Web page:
But in the end, the efforts of St. Cyril of Alexandria bore fruits, as he managed to gain the support of the Church and many among those who remained true to the Orthodox faith, that the Ecumenical Council of Ephesus was convoked and in that Council, the true nature of Christ, his two natures, divine and human jointly united though distinct in the person of Jesus Christ, Lord and Saviour, was affirmed and the heresy of Nestorianism was condemned.

Brothers and sisters in Christ, having seen and heard what St. Cyril of Alexandria had done, all that he had done for the greater good of the Church, let us all devote ourselves, our time and attention, our faith and commitment to God from now on, that we may truly be able to follow God wholeheartedly from now on, following the good examples set before us by the army captain who professed his faith publicly before the Lord, as well as St. Cyril of Alexandria, the faithful servant of God.

May the Lord continue to guide us all through life, and may He strengthen us in faith and in the resolve to continue living our lives with faith from now on. May God bless us all and all of our good endeavours, at all times, now, always and forevermore. Amen.

Saturday, 27 June 2020 : 12th Week of Ordinary Time, Memorial of St. Cyril of Alexandria, Bishop and Doctor of the Church (Gospel Reading)

Liturgical Colour : Green or White (Bishops)

Matthew 8 : 5-17

At that time, when Jesus entered Capernaum, an army captain approached Him, to ask His help, “Sir, my servant lies sick at home. He is paralysed and suffers terribly.” Jesus said to him, “I will come and heal him.”

The captain answered, “I am not worthy to have You under my roof. Just give an order and my boy will be healed. For I myself, a junior officer, give orders to my soldiers. And if I say to one, ‘Go!’ he goes; and if I say to another, ‘Come!’ he comes; and if I say to my servant, ‘Do this!’ he does it.”

When Jesus heard this, He was astonished; and said to those who were following Him, “I tell you, I have not found such faith in Israel. I say to you, many will come from east and west and sit down with Abraham, Isaac and Jacob at the feast in the kingdom of heaven; but the heirs of the kingdom will be thrown out into extreme darkness; there, they will wail and grind their teeth.”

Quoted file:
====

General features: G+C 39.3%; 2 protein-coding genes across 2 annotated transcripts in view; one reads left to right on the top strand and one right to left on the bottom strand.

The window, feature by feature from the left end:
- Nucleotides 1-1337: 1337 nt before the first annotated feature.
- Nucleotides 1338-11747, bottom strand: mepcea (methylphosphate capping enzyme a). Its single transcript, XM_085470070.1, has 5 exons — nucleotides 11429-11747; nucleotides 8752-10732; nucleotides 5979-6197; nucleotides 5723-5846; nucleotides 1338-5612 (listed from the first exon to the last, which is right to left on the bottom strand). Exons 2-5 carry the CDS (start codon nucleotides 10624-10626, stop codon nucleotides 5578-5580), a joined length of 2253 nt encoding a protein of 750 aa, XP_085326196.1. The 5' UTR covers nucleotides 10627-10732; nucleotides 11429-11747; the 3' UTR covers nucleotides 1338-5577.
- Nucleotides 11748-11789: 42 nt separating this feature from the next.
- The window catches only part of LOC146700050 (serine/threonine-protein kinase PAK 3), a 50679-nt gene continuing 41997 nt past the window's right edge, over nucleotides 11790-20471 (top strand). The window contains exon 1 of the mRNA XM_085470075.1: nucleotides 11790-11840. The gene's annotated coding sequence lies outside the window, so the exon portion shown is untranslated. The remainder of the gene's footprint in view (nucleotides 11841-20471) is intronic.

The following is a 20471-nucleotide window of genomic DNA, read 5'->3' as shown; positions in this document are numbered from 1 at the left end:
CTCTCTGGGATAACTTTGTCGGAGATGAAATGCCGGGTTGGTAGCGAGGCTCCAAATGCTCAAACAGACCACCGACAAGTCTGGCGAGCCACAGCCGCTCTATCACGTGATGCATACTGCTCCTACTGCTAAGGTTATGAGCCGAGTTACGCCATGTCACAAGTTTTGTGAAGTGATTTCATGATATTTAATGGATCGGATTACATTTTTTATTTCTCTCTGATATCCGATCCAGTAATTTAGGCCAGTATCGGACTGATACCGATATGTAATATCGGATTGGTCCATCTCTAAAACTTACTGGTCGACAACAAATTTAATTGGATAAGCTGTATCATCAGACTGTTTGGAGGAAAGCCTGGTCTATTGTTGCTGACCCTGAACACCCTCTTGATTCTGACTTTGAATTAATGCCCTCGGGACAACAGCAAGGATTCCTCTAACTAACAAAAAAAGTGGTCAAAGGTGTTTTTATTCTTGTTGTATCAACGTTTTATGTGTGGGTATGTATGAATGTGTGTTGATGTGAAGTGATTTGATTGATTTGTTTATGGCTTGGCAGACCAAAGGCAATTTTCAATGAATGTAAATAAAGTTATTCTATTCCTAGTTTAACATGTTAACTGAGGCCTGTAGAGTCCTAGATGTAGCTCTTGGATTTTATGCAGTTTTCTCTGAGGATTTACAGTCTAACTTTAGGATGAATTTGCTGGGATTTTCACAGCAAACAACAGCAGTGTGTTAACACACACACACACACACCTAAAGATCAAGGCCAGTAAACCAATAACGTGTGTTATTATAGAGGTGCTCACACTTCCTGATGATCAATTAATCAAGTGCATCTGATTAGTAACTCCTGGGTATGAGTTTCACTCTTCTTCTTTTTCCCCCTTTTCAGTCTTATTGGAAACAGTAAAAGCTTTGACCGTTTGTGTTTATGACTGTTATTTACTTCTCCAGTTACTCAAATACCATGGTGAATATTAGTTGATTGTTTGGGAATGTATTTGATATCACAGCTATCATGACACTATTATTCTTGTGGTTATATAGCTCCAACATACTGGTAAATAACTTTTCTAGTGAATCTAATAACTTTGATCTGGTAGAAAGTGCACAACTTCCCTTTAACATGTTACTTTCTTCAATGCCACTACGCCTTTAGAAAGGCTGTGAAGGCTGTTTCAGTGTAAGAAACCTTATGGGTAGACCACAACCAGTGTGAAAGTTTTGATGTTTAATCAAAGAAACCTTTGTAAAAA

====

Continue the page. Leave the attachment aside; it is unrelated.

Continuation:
Then Jesus said to the captain, “Go home now. As you believed, so let it be.” At that moment, his servant was healed. Jesus went to Peter’s house and found Peter’s mother-in-law in bed with fever. He took her by the hand and the fever left her; she got up and began to wait on Him.

Toward evening, they brought to Jesus many people possessed by evil spirits; and with a word, He drove out the spirits. He also healed all who were sick. In this way, what was said by the prophet Isaiah was fulfilled : He bore our infirmities and took on Himself our diseases.

Saturday, 27 June 2020 : 12th Week of Ordinary Time, Memorial of St. Cyril of Alexandria, Bishop and Doctor of the Church (Psalm)

Liturgical Colour : Green or White (Bishops)

Psalm 73 : 1-2, 3-5a, 5b-7, 20-21

O God, have You rejected us forever? Why vent Your anger on the sheep of Your own fold? Remember the people You have formed of old, the tribe You have redeemed as Your inheritance. Remember Mount Zion, where You once lived.

Climb, and visit these hopeless ruins, the enemy has ravaged everything in the Sanctuary. Your foes have roared triumphantly in the holy place, and set up their banner of victory.

Like lumbermen felling trees, they smashed the carved panelling with hatchets, hammers and axes. They defiled Your Sanctuary and set aflame the dwelling place of Your Name.

See how they keep Your Covenant, in the dark caves of the land. Do not let the oppressed be put to shame; may the poor and needy praise Your Name.

Saturday, 27 June 2020 : 12th Week of Ordinary Time, Memorial of St. Cyril of Alexandria, Bishop and Doctor of the Church (First Reading)

Liturgical Colour : Green or White (Bishops)

Lamentations 2 : 2, 10-14, 18-19

Without pity YHVH has shattered in Jacob every dwelling. He has torn down in His anger the ramparts of Judah’s daughter. He has thrown her rulers and her king to the ground, dishonoured.

The elders of the daughter of Zion sit in silence upon the ground, their heads sprinkled with dust, their bodies wrapped in sackcloth, while Jerusalem’s young women bow their heads to the ground. With weeping, my eyes are spent; my soul is in torment because of the downfall of the daughter of my people, because children and infants faint in the open spaces of the town.

To their mothers they say, “Where is the bread and wine?” as they faint like wounded men in the streets and public squares, as their lives ebb away in their mothers’ arms. To what can I compare you, o daughter of Jerusalem? Who can save or comfort you, o virgin daughter of Zion? Deep as the sea is your affliction, and who can possibly heal you?

Your prophets’ visions were worthless and false. Had they warned of your sins, your fate might have been averted. But what they gave you, instead, were false, misleading signs. Cry out to the Lord, o wall of the daughter of Zion! Oh, let your tears flow day and night, like a river. Give yourself no relief; grant your eyes no respite.

Get up, cry out in the night, at the beginning of the watches! Pour out your heart like water in the presence of the Lord. Lift up your hands to Him, for the lives of your children, who faint with hunger at the corner of every street.

Saturday, 25 April 2020 : Feast of St. Mark, Evangelist (Homily and Scripture Reflections)

Liturgical Colour : Red